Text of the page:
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100 Bible Verses That Changed America: The Most Famous Prayer of The American Revolution

Our American Stories / Lee Habeeb
The Truth Network Radio
June 19, 2024 3:00 am

100 Bible Verses That Changed America: The Most Famous Prayer of The American Revolution

Our American Stories / Lee Habeeb

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June 19, 2024 3:00 am

On this episode of Our American Stories, fear, and determination, filled the room as delegates to the first Continental Congress besought God for a speedy peace, the flourishing of justice and truth, and above all things, wisdom.

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Shopify.com slash try. This is Lee Habib and this is Our American Stories, the show where America is the star and the American people. If you want to know about American history, it's imperative that you know the role that the Bible played in shaping our country. Our founding fathers, both Christian and non-Christian alike, were heavily influenced by the Bible. Here to share another story is Robert Morgan, who's the author of 100 Bible verses that made America, defining moments that shaped our enduring foundation of faith.

Let's take a listen. Here they came from across the colonies amid fear and rising tensions. Delegates arriving in Philadelphia on September the 4th, 1774 to convene the First Continental Congress.

There was Samuel Adams and John Adams and George Washington. These men and many others had come to Philadelphia to discuss how the colonies should respond to what they call the Intolerable Acts, laws that had been passed by the British Parliament after the Boston Tea Party. Among the delegates was Thomas Cushing from Boston, considered by England to be a dangerous radical. Cushing was a Congregationalist and he had strong beliefs in the power of prayer.

As they assembled, Cushing made a motion that they began their business every day with prayer. Some of the delegates opposed this motion because of the diversity of denominations that were represented by the delegates. But Samuel Adams, the far brand of the revolution, and also a devout member of the Congregational church, rose and asserted that he was no bigot and could hear a prayer from any gentleman of piety and virtue who was at the same time a friend of his country. And so when they realized it didn't matter so much the denomination, Sam Adams nominated a local Anglican pastor, Jacob Duchet, to lead him prayer and the delegates agreed. About the same time a rumor swept through Philadelphia, which later proved untrue, that at that very moment Boston was being shelled by British cannons. When the delegates gathered the next morning and assembled in Carpenter's Hall for the agreed upon prayer, they were all tense and confused.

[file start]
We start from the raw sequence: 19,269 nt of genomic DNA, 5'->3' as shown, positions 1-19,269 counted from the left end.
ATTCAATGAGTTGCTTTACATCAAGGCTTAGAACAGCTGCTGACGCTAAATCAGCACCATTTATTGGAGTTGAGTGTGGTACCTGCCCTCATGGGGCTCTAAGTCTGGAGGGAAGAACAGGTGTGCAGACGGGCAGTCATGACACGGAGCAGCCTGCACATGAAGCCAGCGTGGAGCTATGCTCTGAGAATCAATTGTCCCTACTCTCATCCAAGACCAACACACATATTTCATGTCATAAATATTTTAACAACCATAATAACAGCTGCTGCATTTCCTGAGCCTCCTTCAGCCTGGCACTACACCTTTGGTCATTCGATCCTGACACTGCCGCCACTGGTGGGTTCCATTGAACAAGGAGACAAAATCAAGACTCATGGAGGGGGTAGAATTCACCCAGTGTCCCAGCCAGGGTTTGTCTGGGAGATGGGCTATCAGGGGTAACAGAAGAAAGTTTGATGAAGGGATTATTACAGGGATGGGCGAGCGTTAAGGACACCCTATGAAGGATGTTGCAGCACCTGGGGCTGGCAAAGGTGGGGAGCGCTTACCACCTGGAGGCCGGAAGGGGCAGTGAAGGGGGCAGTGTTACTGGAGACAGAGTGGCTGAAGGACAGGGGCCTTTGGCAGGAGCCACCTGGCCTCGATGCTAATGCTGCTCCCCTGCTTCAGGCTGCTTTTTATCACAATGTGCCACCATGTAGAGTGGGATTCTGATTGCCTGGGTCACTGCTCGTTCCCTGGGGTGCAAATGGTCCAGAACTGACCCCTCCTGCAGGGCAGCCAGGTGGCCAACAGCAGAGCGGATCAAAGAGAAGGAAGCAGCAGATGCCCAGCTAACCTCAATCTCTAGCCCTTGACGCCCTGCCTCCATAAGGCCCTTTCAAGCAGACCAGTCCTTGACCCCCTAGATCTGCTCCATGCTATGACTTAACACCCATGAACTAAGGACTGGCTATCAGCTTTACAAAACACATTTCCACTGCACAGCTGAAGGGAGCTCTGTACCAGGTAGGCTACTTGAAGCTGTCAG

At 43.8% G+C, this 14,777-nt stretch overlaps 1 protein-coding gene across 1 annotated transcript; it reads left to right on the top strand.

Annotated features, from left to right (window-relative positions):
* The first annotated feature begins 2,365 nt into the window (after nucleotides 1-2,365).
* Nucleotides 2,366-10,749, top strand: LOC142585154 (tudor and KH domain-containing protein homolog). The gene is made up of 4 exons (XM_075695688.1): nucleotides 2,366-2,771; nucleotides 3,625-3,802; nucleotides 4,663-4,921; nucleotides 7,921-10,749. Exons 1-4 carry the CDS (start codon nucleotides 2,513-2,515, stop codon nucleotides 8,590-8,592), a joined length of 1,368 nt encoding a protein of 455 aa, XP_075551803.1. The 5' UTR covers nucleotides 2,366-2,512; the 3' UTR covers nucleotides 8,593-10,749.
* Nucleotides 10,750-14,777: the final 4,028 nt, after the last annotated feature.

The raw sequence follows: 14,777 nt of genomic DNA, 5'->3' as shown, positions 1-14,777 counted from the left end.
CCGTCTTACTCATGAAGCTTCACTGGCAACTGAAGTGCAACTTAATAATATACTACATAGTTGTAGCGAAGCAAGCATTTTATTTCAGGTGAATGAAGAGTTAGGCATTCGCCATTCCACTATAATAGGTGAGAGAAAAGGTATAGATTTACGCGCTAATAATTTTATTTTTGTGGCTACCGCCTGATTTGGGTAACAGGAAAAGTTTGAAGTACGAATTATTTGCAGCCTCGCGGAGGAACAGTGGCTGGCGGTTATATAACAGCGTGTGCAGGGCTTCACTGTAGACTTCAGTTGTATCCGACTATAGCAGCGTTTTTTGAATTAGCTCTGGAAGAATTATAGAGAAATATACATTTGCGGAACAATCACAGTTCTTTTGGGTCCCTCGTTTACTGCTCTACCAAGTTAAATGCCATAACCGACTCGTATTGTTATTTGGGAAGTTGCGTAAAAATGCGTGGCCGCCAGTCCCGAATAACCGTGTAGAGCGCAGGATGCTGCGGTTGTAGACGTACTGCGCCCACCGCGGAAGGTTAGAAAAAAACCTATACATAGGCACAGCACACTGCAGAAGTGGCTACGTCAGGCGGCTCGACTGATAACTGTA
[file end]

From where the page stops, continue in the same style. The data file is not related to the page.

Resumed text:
In that room were other icons of liberty such as John Hancock and Patrick Henry. Duchet opened the Anglican prayer book to the prescribed reading for the day and the delegates instantly sensed the section of scripture was providential. It was from Psalm 35 and Duchet read these words, plead my cause O Lord with those who strive with me, fight against those who fight against me, let those be put to shame and brought to dishonor who seek after my life, let those be turned back and brought to confusion who plot my hurt.

No more appropriate scripture could have been found and yet it wasn't pre-planned. Duchet was simply reading the day's liturgy. And then Jacob Duchet led in a powerful prayer.